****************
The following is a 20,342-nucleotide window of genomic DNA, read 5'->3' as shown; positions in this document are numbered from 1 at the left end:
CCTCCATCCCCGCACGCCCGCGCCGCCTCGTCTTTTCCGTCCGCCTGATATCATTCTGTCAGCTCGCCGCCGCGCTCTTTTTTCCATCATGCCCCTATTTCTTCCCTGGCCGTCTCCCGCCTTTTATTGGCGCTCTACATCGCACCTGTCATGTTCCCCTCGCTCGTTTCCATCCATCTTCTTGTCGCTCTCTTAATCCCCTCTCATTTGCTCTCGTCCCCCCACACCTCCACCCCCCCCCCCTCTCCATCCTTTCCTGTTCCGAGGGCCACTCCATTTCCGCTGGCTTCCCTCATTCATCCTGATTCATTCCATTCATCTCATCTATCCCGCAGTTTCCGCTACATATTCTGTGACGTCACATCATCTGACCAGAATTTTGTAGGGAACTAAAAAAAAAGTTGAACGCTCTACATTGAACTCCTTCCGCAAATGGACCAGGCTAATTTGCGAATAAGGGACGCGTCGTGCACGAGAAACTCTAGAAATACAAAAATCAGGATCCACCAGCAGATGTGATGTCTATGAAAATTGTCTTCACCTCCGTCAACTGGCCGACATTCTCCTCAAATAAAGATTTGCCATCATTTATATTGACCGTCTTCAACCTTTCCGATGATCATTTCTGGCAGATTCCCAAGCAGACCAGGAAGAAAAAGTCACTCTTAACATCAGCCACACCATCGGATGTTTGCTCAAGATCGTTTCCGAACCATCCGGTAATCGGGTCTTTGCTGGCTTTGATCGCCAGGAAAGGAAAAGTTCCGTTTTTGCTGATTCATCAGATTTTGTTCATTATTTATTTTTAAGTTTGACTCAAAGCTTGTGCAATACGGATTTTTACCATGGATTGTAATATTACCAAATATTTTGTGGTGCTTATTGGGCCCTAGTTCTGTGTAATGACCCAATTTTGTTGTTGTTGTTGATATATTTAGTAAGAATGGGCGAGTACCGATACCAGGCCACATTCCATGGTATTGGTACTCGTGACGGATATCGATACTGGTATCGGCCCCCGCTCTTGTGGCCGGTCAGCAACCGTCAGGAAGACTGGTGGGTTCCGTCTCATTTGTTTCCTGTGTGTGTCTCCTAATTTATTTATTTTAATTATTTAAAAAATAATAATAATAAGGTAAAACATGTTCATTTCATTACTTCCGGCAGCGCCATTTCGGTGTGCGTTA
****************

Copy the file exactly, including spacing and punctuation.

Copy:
The following is a 20,342-nucleotide window of genomic DNA, read 5'->3' as shown; positions in this document are numbered from 1 at the left end:
CCTCCATCCCCGCACGCCCGCGCCGCCTCGTCTTTTCCGTCCGCCTGATATCATTCTGTCAGCTCGCCGCCGCGCTCTTTTTTCCATCATGCCCCTATTTCTTCCCTGGCCGTCTCCCGCCTTTTATTGGCGCTCTACATCGCACCTGTCATGTTCCCCTCGCTCGTTTCCATCCATCTTCTTGTCGCTCTCTTAATCCCCTCTCATTTGCTCTCGTCCCCCCACACCTCCACCCCCCCCCCCTCTCCATCCTTTCCTGTTCCGAGGGCCACTCCATTTCCGCTGGCTTCCCTCATTCATCCTGATTCATTCCATTCATCTCATCTATCCCGCAGTTTCCGCTACATATTCTGTGACGTCACATCATCTGACCAGAATTTTGTAGGGAACTAAAAAAAAAGTTGAACGCTCTACATTGAACTCCTTCCGCAAATGGACCAGGCTAATTTGCGAATAAGGGACGCGTCGTGCACGAGAAACTCTAGAAATACAAAAATCAGGATCCACCAGCAGATGTGATGTCTATGAAAATTGTCTTCACCTCCGTCAACTGGCCGACATTCTCCTCAAATAAAGATTTGCCATCATTTATATTGACCGTCTTCAACCTTTCCGATGATCATTTCTGGCAGATTCCCAAGCAGACCAGGAAGAAAAAGTCACTCTTAACATCAGCCACACCATCGGATGTTTGCTCAAGATCGTTTCCGAACCATCCGGTAATCGGGTCTTTGCTGGCTTTGATCGCCAGGAAAGGAAAAGTTCCGTTTTTGCTGATTCATCAGATTTTGTTCATTATTTATTTTTAAGTTTGACTCAAAGCTTGTGCAATACGGATTTTTACCATGGATTGTAATATTACCAAATATTTTGTGGTGCTTATTGGGCCCTAGTTCTGTGTAATGACCCAATTTTGTTGTTGTTGTTGATATATTTAGTAAGAATGGGCGAGTACCGATACCAGGCCACATTCCATGGTATTGGTACTCGTGACGGATATCGATACTGGTATCGGCCCCCGCTCTTGTGGCCGGTCAGCAACCGTCAGGAAGACTGGTGGGTTCCGTCTCATTTGTTTCCTGTGTGTGTCTCCTAATTTATTTATTTTAATTATTTAAAAAATAATAATAATAAGGTAAAACATGTTCATTTCATTACTTCCGGCAGCGCCATTTCGGTGTGCGTTA